"I know it doesn't feel right but everyone else is doing it." These were the words I said far too often a few years ago when I was a new parent. It seemed to be the only response I could muster up when a well-meaning grandparent or friend (with no kids) commented on how busy we were as a family because of all my kids' activities.
I did not say these words proudly. I said them with a pang of guilt for the hectic life I had created for my family. A life with "activities" that I had nothing to do with as a child myself. As the fifth child of immigrant parents, I was never in a single structured activity -- ever. My parents didn't have the time, money, or will to enroll me in anything at all and I found myself saying what many of today's parents are fond of saying when they see how different childhood has become; "I turned out alright." However, my pang of guilt would shift to fear and anxiety when someone would respond with a "yeah but the world is more competitive now." Thankfully, what didn't shift, what made me absolutely miserable inside, was a nagging feeling that I was harming my children more than helping them.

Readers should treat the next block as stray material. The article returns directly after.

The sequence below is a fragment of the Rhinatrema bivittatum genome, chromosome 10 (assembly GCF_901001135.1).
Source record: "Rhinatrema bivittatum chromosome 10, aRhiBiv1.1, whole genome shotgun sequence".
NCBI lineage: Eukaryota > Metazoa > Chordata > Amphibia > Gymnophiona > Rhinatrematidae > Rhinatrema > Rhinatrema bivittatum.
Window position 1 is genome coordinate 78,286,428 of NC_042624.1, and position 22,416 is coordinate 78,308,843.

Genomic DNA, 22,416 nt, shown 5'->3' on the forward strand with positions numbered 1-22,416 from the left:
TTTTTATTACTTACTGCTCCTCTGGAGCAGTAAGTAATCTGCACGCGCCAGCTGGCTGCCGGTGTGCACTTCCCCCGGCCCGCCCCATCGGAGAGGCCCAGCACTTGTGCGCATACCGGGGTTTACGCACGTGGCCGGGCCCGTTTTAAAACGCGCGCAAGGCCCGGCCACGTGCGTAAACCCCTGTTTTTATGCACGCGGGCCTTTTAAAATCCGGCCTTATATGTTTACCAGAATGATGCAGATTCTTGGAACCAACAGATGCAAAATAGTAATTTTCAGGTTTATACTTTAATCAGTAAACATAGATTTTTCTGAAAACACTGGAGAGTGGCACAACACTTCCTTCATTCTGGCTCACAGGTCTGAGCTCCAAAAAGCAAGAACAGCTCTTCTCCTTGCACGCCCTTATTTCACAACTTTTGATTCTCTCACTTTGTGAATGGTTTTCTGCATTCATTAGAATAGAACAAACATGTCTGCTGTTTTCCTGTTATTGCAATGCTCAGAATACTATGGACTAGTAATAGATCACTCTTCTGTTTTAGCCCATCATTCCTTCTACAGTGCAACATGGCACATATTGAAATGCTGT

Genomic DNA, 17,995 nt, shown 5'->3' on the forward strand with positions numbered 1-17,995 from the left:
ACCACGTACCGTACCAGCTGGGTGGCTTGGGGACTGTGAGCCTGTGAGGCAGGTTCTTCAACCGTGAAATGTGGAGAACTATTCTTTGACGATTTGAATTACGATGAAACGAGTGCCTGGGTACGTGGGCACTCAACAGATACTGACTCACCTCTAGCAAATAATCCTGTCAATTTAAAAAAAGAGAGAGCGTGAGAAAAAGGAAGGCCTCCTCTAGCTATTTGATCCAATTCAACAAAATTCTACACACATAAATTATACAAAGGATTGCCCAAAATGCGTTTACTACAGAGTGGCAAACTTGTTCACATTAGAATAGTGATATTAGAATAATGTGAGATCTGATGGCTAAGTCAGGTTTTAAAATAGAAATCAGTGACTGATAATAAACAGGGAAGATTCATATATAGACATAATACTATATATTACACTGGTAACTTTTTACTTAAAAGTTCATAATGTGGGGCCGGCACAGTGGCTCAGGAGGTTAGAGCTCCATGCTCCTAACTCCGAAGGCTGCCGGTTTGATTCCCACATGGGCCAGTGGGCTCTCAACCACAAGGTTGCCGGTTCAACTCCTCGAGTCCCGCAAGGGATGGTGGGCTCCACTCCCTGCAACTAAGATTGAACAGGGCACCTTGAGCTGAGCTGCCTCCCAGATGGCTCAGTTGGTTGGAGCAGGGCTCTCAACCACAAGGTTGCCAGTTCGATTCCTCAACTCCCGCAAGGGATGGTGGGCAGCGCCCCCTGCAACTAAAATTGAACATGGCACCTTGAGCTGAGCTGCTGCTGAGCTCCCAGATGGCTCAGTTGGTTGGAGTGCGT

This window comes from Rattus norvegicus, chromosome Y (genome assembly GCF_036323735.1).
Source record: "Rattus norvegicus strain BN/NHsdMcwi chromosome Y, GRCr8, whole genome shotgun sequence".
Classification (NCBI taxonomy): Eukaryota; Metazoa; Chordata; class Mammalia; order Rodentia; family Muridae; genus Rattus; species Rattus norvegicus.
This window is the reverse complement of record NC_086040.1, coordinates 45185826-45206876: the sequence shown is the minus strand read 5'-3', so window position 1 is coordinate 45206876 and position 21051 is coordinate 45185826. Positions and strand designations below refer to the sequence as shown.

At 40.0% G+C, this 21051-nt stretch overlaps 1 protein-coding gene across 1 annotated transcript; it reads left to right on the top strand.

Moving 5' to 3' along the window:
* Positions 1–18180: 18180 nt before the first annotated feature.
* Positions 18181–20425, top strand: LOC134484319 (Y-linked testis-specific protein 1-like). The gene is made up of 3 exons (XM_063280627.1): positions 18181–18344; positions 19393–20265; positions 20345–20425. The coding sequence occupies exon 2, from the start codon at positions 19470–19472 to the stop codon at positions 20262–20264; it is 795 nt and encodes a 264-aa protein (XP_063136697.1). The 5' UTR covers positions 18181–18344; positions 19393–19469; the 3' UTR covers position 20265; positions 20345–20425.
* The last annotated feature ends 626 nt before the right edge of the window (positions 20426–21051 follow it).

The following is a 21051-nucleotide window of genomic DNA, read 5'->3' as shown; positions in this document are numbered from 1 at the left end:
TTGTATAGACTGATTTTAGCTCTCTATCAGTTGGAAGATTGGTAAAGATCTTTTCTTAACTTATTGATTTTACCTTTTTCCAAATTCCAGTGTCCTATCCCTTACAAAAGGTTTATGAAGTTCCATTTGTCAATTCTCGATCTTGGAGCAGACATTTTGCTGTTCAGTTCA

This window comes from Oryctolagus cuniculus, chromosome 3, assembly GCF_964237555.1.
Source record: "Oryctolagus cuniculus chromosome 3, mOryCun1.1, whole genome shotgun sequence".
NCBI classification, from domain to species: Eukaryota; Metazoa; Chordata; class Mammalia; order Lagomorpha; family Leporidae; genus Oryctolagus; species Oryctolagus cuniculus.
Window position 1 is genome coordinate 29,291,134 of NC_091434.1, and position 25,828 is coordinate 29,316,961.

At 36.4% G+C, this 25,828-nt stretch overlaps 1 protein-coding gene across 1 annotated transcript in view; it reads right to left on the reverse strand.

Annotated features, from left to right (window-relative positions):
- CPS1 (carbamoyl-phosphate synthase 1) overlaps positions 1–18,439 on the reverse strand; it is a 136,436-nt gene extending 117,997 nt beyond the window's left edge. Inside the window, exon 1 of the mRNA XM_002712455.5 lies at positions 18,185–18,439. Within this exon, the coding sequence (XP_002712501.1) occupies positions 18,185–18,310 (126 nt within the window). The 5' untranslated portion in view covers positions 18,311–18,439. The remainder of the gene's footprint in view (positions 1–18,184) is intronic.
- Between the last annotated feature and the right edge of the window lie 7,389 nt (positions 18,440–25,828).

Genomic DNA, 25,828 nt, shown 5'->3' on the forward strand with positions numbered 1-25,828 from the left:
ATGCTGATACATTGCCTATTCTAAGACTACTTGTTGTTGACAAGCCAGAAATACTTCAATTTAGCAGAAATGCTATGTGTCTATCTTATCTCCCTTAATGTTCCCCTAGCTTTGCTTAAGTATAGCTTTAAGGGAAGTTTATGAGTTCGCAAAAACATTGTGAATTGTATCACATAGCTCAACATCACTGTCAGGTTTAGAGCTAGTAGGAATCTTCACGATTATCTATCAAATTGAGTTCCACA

Even though my parental intuition was telling me to just let my kids play more, the fear of my kids "falling behind" made me enroll them in all sorts of structured activities. Thankfully, it was my knowledge as a researcher of self-motivation, my experience as a medical doctor who has worked with stressed, anxious, and depressed overscheduled children for over 12 years, and a teacher of millennial university students who often lack empathy, social skills, creativity, and critical thinking that finally made me act.